The creator of popular BBC drama, Downton Abbey, has been appointed as a vice president of the Royal National Institute of Blind People (RNIB).
Lord Julian Fellowes, who recently wrote London's West End School of Rock theatre production, has supported the RNIB for more than a decade by both hosting and supporting events for the charity's Talking Books service.
Speaking about his appointment, Lord Fellowes said: "It’s an honour for me to be joining the ranks of RNIB’s vice presidents, having supported the charity for many years."
He added that he is a "big believer in the power of a good story," having seen how the RNIB's Talking Books service can transform the lives of blind and partially sighted people. Consequently, he pledged to work with the RNIB to raise £1m to support it in expanding its library of audio books collection.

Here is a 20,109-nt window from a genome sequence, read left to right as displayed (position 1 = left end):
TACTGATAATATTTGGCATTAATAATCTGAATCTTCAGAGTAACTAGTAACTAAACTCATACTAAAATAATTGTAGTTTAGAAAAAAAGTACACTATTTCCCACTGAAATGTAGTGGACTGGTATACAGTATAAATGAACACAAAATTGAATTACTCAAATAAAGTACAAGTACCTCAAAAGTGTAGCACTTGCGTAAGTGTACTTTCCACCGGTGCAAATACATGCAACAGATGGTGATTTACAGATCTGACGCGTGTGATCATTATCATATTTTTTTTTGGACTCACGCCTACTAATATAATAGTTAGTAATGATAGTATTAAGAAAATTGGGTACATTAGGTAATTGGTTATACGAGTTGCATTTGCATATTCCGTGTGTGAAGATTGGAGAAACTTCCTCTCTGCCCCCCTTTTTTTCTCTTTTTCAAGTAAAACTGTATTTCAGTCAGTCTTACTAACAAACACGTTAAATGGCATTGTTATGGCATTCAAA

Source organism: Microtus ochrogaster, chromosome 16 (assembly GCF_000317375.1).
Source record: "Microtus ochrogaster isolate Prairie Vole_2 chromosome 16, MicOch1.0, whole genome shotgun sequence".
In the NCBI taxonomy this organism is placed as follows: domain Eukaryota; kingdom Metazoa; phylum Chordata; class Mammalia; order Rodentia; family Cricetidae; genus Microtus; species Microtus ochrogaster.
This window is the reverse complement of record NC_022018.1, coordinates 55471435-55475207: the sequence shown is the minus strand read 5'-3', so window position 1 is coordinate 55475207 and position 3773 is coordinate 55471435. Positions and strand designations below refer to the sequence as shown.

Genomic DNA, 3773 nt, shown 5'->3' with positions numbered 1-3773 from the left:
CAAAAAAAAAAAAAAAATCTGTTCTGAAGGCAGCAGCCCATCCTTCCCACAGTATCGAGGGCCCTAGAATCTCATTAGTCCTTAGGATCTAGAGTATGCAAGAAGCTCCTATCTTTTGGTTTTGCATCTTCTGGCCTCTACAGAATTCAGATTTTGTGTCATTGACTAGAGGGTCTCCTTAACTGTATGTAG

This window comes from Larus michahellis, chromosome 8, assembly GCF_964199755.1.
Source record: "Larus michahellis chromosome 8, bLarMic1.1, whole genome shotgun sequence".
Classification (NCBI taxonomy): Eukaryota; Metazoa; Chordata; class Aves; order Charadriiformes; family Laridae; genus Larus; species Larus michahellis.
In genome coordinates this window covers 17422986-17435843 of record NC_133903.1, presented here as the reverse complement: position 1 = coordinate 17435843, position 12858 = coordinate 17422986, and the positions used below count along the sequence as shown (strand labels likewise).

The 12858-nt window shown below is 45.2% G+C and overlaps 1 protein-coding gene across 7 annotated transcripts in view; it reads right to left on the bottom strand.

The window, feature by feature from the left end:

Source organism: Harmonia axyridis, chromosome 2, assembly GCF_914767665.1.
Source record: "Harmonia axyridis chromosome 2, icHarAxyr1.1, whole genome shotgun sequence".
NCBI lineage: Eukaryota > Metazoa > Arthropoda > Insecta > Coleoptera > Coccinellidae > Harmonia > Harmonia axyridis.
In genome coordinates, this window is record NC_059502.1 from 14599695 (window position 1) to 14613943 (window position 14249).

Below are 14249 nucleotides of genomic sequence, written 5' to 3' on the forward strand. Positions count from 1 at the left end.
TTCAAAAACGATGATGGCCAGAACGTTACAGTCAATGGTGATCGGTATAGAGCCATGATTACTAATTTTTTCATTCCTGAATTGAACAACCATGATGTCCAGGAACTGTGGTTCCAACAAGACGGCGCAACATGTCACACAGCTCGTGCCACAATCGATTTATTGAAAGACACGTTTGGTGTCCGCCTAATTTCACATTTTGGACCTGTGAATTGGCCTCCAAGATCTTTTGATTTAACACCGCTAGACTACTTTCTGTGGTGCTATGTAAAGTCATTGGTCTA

Welcoming Lord Fellowes to his new role during a special event at The Ritz, in London on Thursday (8 December), the RNIB's interim chief executive, Sally Harvey, said: “Lord Fellowes has been a great friend to RNIB, making a tremendous contribution to our work – he’s shown himself to be a passionate advocate for the rights of blind and partially sighted people.
“I look forward to working together to make every day better for people affected by sight loss.”